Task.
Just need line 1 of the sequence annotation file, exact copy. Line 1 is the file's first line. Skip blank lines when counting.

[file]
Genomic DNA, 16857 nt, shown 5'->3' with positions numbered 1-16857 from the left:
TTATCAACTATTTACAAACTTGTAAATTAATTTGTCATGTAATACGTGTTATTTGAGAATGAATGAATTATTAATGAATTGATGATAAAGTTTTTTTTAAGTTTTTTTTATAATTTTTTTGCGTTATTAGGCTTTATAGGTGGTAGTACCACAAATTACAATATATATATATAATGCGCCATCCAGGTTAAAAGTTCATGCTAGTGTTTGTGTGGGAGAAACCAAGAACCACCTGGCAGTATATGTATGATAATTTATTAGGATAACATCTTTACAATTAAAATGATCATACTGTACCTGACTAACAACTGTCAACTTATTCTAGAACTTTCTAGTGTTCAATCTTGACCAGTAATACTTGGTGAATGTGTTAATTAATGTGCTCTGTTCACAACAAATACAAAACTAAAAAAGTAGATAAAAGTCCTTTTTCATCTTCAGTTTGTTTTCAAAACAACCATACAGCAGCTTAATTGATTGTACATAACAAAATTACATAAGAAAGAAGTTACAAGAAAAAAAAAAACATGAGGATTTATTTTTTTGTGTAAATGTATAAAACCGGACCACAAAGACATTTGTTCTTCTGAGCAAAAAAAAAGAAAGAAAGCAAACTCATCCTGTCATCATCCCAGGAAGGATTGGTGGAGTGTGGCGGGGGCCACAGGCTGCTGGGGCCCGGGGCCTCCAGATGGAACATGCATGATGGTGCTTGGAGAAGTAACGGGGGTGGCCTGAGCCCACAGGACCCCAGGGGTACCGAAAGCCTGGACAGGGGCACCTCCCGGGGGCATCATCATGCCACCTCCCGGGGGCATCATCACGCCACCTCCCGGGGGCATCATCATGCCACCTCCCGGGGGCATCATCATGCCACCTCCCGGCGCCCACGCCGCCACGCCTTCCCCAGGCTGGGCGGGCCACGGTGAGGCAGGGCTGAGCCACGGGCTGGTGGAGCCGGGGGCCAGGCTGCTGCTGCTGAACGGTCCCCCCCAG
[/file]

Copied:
Genomic DNA, 16857 nt, shown 5'->3' with positions numbered 1-16857 from the left: